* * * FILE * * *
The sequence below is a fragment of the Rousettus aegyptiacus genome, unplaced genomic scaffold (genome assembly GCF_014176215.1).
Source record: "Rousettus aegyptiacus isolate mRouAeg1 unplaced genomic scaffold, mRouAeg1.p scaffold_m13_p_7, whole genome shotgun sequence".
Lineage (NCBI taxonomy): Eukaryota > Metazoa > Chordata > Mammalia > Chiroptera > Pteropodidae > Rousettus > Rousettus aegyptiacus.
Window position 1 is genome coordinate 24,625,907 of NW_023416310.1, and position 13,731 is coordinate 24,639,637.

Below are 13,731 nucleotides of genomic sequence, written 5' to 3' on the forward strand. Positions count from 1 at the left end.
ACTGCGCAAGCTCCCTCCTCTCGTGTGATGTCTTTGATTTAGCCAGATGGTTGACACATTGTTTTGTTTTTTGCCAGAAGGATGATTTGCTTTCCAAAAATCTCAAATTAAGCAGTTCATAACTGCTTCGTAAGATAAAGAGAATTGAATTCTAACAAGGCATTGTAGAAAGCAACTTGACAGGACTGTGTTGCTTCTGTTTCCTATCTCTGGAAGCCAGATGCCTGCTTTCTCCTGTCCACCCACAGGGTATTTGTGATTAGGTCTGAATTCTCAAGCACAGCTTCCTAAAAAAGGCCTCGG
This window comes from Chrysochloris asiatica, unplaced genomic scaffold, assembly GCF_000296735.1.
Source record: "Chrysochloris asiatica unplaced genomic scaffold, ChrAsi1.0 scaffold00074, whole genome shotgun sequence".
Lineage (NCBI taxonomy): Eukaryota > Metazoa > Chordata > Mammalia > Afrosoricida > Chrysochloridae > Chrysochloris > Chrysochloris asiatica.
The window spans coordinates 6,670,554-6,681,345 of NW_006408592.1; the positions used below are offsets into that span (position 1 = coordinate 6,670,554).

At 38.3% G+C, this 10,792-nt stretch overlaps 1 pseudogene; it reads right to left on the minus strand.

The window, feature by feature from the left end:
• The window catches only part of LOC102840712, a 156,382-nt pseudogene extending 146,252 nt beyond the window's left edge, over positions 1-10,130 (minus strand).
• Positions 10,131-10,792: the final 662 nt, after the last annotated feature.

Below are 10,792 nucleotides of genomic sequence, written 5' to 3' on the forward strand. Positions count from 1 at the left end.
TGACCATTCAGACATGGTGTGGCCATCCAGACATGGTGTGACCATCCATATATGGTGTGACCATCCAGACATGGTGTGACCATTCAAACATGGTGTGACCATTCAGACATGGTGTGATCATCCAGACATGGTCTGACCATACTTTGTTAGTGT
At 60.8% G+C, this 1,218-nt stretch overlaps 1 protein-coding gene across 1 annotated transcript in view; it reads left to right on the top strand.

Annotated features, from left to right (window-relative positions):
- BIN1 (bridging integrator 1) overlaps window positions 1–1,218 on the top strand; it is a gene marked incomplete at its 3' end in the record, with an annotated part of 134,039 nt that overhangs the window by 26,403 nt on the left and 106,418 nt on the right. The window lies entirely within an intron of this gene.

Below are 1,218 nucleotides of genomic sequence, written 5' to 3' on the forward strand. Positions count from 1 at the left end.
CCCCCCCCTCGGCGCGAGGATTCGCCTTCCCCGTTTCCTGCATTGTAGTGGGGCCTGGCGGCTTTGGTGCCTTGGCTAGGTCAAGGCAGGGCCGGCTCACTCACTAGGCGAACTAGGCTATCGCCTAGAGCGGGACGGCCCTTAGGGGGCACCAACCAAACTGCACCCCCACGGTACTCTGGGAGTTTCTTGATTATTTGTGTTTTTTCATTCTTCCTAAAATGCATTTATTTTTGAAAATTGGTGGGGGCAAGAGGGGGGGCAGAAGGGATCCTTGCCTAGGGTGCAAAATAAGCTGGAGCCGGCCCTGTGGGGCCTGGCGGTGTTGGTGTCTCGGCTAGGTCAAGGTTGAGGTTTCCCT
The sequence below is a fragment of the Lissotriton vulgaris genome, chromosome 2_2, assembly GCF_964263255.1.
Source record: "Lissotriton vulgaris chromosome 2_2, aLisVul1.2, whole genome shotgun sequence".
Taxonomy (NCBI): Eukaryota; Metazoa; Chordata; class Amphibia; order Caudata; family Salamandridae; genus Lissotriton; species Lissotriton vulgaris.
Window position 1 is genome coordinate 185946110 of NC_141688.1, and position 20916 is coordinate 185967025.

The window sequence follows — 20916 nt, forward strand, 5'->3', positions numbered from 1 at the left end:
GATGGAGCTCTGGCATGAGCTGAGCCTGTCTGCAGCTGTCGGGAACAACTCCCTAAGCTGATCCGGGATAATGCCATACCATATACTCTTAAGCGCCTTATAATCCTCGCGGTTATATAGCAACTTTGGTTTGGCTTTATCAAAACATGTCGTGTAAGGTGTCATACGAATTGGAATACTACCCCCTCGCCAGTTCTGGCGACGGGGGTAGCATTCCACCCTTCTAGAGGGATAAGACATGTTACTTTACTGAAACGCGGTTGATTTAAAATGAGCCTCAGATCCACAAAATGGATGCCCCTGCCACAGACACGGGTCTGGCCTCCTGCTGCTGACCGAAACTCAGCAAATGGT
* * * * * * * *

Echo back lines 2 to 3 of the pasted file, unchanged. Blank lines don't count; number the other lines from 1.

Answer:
Source record: "Rousettus aegyptiacus isolate mRouAeg1 unplaced genomic scaffold, mRouAeg1.p scaffold_m13_p_7, whole genome shotgun sequence".
Lineage (NCBI taxonomy): Eukaryota > Metazoa > Chordata > Mammalia > Chiroptera > Pteropodidae > Rousettus > Rousettus aegyptiacus.